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Kokoraki

I proudy present, courtesy of the Donald Swann Estate, an aide-de-memoire written by Donald Swann showing the lyrics to Kokoraki (in Greek).
 The Donald Swann Estate 2002
The Donald Swann Estate 2002

Phonetically, this says (with approximate translation):
Otan tha pao kyra mou sto mpazari I shall go to the market
Tha s'agoraso ena kokoraki, And I shall buy you a cockerel.
To kokoraki ki-ki-ri-ki ki The cockerel, saying cock-a-doodle-doo,
Mas eksypnai kathe proi. Will wake you in the morning.


And the other animals:
To petinari tsou-tsou The chick, tsou-tsou,
Ee kotoula ko-ko-ko The hen, ko-ko-ko,
Ee gatoula niaou-niaou The cat, niaou-niaou,
To skeelaki mpaou-ouaou The dog, mpaou-ouaou,
To arnaki mpee-mpee The lamb, mpee-mpee,
To gaidouraki ee-aa The donkey, ee-aa,
To gouranaki hrrrr-hrrr The pig, hrrrr-hrrrr



Intro to Kokoraki (from the 1991 Hat):
MF: Some people think the evening would be all but wasted if Swann did not sing his song in Greek. Some people think. So I now call upon my friend the distinguished Balkan soprano to give us a few sample verses.
DS: Well this is a little Greek song, a little folk song, which speaks of a man who goes down to the market place to buy himself some farmyard animals, the first of which is a cockerel, in Greek: To Kokoraki, that's the title of the song, To Kokoraki. The only other thing perhaps I should add is that a Greek cockerel, when it wakes up in the morning, it makes this sound: Kikirikiki! Thank you very much.

Outro:
MF: You're quite sure there isn't any more?
DS: I omitted eight verses!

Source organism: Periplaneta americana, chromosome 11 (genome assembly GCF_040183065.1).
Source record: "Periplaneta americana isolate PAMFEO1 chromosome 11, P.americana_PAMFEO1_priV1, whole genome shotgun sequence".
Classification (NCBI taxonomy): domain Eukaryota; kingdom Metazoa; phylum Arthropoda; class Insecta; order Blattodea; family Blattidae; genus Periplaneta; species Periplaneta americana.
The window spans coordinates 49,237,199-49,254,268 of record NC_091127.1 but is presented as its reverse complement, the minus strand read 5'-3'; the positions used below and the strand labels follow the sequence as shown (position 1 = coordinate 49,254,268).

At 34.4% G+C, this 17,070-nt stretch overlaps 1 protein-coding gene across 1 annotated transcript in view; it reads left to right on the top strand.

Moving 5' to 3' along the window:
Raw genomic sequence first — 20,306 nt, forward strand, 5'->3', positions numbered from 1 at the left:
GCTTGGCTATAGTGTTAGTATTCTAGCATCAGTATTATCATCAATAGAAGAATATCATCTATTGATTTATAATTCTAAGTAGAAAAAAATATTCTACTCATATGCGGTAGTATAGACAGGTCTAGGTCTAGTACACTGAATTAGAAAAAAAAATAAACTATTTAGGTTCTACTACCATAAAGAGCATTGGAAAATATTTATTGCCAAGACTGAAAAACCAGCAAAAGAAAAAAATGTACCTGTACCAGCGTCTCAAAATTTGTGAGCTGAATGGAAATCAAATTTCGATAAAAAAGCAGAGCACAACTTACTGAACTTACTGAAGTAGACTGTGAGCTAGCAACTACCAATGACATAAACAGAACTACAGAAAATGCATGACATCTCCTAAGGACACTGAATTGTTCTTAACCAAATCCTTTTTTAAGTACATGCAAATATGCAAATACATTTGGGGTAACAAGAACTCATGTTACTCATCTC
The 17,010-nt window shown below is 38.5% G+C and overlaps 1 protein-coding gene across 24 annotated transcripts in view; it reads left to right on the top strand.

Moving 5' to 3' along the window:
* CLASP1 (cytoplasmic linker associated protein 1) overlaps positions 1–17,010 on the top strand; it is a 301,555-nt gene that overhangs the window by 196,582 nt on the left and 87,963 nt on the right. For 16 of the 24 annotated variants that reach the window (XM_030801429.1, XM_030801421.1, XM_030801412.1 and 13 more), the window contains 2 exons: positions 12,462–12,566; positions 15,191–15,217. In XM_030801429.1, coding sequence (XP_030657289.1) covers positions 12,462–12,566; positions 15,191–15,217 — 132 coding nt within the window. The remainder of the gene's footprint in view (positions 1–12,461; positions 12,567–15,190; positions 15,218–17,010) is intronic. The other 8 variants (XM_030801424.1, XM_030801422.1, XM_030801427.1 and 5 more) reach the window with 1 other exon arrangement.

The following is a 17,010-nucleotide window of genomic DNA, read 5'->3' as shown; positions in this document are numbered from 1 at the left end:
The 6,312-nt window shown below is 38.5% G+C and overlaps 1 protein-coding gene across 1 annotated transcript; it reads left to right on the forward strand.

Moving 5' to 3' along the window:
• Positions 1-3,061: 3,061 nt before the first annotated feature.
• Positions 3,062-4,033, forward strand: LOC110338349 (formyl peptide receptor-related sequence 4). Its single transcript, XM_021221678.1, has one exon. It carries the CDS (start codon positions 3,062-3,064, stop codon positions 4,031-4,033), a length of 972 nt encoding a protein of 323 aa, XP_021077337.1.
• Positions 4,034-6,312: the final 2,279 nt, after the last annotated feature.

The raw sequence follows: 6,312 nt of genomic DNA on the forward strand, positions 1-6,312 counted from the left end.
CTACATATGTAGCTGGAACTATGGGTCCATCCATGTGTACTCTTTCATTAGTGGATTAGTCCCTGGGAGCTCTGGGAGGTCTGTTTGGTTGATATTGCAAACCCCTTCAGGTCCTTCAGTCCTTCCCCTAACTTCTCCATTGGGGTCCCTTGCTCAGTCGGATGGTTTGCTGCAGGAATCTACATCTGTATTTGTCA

MF: You did? Well, that was very nice of you, I must say. You shall sing us the rest of it . . . [DS starts an additional verse and is not to be stopped in spite of MF shouting "some other time!"]
MF: Well, it's a good thing Queen Frederika didn't hear that! They gave me a travel folder about Greece the other day, it said that, er - correct me if this is true, Donald - it said that Greece is the only country where the word for stranger or foreigner is the same as the word for guest: xenos, as in xenophobia, a fear and hatred of guests. Oh the mountains look on Marathon, and Marathon looks on the sea; and I look up at the Parthenon, and the Greeks look down on me. Just because of posterity, here you are.
DS: What's that?
MF: It's for you.
DS: Whatever's this?
MF: It's a sweet. Eat it now. Known to the Spartans as Gobstoppacus. During my travels around the Hellespont . . .
DS: Sorry, but what a lovely green colour!
MF: It is a beautiful green colour; translucent.
DS: Lovely.
MF: I thought you'd like it. It was pink when I got it.

Intro to Kokoraki (from the 1957 Hat):
MF: Good. Well now at this point in the programme there is a complete change. We were to have had Women Wrestling in Mud, but I'm afraid Donald Swann's aunt is still suffering from a rather nasty cold, so instead, Donald has very kindly offered to sing a song in modern Greek.
DS: Well, this one is called To Kokoraki, which means a cockerel.

Outro:
MF: You're quite sure there isn't any more?
DS: I left out the last eight verses!
MF: We must have it in full some night, alternated with the Ring Cycle. A more telling argument for enosis I have never heard. All right Makarios, I'll bite. What is it . . . we're all wanting to know . . . what is it that goes tsu-tsu anyway?
DS: The little chicks.
MF: Chicks? Tsu-tsu? What sort of chicks?
DS: All sorts of chicks.
MF: Have you ever heard a chick go tsu-tsu?
DS: They do in Greece!
(telling silence)


Originally from the album 'Tried by the Centre Court'.
Many thanks to Leon Berger, for providing the image, and to Tim Riley, for a corrected translation.